During the pivotal year of 1963, the Birmingham Campaign of the Civil Rights Movement brought mass marches into the city streets, demanding an end to enforced segregation, and drawing the eyes of the world to what was then a hotbed of strife and discord. The campaign also brought Martin Luther King Jr. here to team up with Fred Shuttlesworth and thousands of rank and file foot soldiers against Public Safety Commissioner Eugene “Bull” Connor and the forces working to prevent integration — leading up to a much larger march in the movement: the March on Washington later that year.
The March on Washington is remembered by many as a watershed moment in the history of Civil Rights as King pressed the case for jobs and freedom in the nation’s capital before thousands of demonstrators, and before many more thousands watching the history unfold.
On Sunday August 28, a new March for Birmingham will bring Birmingham’s historic significance back to the fore in the hopes of getting major Civil Rights sites some additional recognition: designation as a National Park. Birmingham Mayor William Bell took time out from a busy schedule to talk to Weld about how this upcoming march can have lasting impact on the city and its human rights legacy.
Weld: What does the March for Birmingham seek to achieve in terms of a national park?
William Bell: It’s to recognize the the important role that Birmingham and the A.G. Gaston Motel played in planning the National March on Washington that Dr. King and others worked so diligently on. It also gives us the opportunity share with the general public why this was so important.
Weld: Will the park just include the motel site itself?
Bell: The national historic park designation will encompass the park itself — Kelly Ingram Park — the A.G. Gaston Motel, Sixteenth Street Baptist Church, Bethel Baptist Church, which is not in the downtown area, but can be included in the designation and several other locations. So while it has a central location in downtown, it also reaches out into the neighborhoods of North Birmingham as well. They won’t be separate national parks but they will be included in the one national park.
Weld: Since you’ve tied all those locations together, what will the national park designation mean?
Bell: By pulling them all together it will become a stronger tourism site for people who are interested in the Civil Rights Movement and it would make Birmingham even more so of a destination point as recognized by the National Park Service.And the National Park Service will help us to a certain degree preserve the A.G. Gaston Motel as well as present to the nation and the world the entire site and recommend it for people to come and visit, which will have an economic impact for the city of Birmingham.
Weld: What are your plans right now for the A.G. Gaston Motel?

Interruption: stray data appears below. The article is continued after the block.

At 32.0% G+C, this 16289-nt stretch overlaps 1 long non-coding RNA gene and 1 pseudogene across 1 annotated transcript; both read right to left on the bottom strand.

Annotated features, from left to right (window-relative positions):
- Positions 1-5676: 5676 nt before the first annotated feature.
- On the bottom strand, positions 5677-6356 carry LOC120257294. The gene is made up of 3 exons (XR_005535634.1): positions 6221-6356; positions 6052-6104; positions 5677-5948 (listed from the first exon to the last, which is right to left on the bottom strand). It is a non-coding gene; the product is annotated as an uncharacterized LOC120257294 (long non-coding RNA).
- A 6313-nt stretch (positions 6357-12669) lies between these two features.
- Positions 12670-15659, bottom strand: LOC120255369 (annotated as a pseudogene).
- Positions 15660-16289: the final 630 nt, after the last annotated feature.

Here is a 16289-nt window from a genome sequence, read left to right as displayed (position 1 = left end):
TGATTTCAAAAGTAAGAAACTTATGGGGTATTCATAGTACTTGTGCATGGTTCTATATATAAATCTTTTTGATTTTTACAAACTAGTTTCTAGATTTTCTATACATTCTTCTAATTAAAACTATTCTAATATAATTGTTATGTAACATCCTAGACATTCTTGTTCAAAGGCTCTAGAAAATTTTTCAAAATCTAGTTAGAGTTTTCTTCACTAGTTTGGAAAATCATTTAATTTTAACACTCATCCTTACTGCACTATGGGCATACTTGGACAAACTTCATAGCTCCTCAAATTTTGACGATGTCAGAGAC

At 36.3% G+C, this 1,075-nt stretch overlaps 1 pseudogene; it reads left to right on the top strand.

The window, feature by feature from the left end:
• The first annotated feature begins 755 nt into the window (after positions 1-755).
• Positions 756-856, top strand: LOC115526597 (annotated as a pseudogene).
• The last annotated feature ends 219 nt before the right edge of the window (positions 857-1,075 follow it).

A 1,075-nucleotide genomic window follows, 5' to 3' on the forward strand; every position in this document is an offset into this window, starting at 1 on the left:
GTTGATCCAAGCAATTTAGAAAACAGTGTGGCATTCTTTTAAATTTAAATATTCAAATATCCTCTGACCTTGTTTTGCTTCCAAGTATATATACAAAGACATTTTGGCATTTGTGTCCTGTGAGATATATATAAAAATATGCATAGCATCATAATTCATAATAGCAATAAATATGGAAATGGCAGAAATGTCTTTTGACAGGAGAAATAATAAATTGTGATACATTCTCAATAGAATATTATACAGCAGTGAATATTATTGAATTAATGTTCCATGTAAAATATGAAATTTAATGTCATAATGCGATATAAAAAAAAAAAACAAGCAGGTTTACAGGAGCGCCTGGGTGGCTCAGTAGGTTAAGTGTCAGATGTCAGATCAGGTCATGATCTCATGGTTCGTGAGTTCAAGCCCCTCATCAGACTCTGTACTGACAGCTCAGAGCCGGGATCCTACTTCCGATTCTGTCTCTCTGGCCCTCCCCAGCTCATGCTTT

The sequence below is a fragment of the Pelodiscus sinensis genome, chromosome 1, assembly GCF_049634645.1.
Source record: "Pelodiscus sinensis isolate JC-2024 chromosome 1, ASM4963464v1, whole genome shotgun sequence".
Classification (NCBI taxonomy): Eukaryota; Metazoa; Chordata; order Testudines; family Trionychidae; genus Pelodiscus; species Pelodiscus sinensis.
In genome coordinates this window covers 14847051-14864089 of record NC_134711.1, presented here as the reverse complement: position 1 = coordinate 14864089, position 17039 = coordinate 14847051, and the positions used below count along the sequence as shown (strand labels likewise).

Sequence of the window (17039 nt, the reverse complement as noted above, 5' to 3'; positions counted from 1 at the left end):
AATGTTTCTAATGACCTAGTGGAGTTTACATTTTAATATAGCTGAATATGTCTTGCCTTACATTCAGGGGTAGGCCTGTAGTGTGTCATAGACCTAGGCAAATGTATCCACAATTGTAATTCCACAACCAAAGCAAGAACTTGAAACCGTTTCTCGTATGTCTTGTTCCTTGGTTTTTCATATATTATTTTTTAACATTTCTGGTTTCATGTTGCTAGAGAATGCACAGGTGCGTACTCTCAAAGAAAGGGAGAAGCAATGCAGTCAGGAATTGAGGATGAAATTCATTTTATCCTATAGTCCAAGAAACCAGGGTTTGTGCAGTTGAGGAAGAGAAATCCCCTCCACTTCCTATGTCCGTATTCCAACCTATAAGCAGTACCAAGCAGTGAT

Bell: The facility itself has been in decline for some years now. This will give us the opportunity to save and refurbish the facility as well as create archival space to support the Civil Rights Institute. And it will give us the opportunity, again to tell the story of Birmingham and the movement that took place, to the rest of the world.
Weld: Is there a timeline involved in this possible designation?
Bell: We’re looking at between now and the end of the year for the designation to be made by Congress. There’s currently a bill pending before Congress that will in effect make that designation. And we’re also working with the presidential administration to also secure that designation.
Weld: Is Birmingham competing with other sites for this designation?
Bell: It stands alone, in and of itself. There’s not a competitive situation where we’re pitted against some other area. We’re standing on our own, we’re telling our own story and showing the significance of those facilities that are there.
Weld: What’s the next step after the march?
Bell: Well, the next step we will be meeting with Congressional representation from various committees which have oversight with the National Parks Service to solicit various Congressional support that we need to back up Congresswoman [Terri] Sewell’s request that this designation be made.
Weld: Is there anything else you want the citizens of Birmingham to know about this initiative?
Bell: We’re excited to make this presentation to the public and we want the public to come down and participate to show the solidarity of keeping our historical facilities and the legacy of the Civil Rights Movement Alive.
The March for Birmingham happens Sunday August 28 at 6 p.m. starting at the A.G. Gaston Motel, 2 20th St. N., and ends at Kelly Ingram Park with a special musical performance by Ledisi at 7 p.m. For more information, visit supportbirmingham.org